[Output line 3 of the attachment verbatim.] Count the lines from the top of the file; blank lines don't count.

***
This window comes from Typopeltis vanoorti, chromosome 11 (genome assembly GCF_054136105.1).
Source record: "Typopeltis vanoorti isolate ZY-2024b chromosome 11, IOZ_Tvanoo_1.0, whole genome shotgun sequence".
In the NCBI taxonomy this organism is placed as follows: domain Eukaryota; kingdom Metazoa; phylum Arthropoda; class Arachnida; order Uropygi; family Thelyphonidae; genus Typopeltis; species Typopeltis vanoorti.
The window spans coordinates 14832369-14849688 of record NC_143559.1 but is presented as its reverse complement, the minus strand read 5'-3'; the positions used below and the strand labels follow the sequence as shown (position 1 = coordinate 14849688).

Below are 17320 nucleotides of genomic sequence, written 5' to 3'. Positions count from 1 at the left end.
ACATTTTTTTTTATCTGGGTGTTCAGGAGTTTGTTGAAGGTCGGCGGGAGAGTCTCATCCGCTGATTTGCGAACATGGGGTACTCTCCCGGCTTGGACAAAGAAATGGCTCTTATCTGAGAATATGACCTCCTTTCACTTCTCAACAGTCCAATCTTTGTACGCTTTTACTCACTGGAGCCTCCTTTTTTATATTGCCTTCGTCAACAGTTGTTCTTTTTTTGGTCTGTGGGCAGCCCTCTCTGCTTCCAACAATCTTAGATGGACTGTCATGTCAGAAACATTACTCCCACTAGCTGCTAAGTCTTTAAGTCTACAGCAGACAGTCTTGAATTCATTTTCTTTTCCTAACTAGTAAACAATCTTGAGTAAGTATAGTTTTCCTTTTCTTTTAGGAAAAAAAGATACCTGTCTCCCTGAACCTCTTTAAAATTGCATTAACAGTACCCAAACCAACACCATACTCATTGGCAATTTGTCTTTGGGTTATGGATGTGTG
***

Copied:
In the NCBI taxonomy this organism is placed as follows: domain Eukaryota; kingdom Metazoa; phylum Arthropoda; class Arachnida; order Uropygi; family Thelyphonidae; genus Typopeltis; species Typopeltis vanoorti.